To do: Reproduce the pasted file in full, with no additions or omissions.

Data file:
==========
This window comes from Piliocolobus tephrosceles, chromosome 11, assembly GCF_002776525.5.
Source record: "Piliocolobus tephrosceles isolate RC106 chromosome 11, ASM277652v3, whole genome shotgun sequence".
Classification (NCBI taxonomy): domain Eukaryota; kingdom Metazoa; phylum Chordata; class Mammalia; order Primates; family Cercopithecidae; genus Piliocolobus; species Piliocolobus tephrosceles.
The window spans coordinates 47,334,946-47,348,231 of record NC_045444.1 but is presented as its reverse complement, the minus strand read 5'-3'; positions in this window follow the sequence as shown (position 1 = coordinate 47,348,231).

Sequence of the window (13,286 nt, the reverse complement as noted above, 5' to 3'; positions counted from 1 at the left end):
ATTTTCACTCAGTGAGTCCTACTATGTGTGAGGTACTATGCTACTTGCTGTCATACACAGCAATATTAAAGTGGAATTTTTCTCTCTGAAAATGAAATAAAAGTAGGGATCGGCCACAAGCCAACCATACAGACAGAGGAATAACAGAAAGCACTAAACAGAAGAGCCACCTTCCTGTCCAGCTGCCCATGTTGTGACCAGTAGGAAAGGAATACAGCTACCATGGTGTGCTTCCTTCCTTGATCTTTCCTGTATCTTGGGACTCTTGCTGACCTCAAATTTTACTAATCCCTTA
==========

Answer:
This window comes from Piliocolobus tephrosceles, chromosome 11, assembly GCF_002776525.5.
Source record: "Piliocolobus tephrosceles isolate RC106 chromosome 11, ASM277652v3, whole genome shotgun sequence".
Classification (NCBI taxonomy): domain Eukaryota; kingdom Metazoa; phylum Chordata; class Mammalia; order Primates; family Cercopithecidae; genus Piliocolobus; species Piliocolobus tephrosceles.
The window spans coordinates 47,334,946-47,348,231 of record NC_045444.1 but is presented as its reverse complement, the minus strand read 5'-3'; positions in this window follow the sequence as shown (position 1 = coordinate 47,348,231).

Sequence of the window (13,286 nt, the reverse complement as noted above, 5' to 3'; positions counted from 1 at the left end):
ATTTTCACTCAGTGAGTCCTACTATGTGTGAGGTACTATGCTACTTGCTGTCATACACAGCAATATTAAAGTGGAATTTTTCTCTCTGAAAATGAAATAAAAGTAGGGATCGGCCACAAGCCAACCATACAGACAGAGGAATAACAGAAAGCACTAAACAGAAGAGCCACCTTCCTGTCCAGCTGCCCATGTTGTGACCAGTAGGAAAGGAATACAGCTACCATGGTGTGCTTCCTTCCTTGATCTTTCCTGTATCTTGGGACTCTTGCTGACCTCAAATTTTACTAATCCCTTA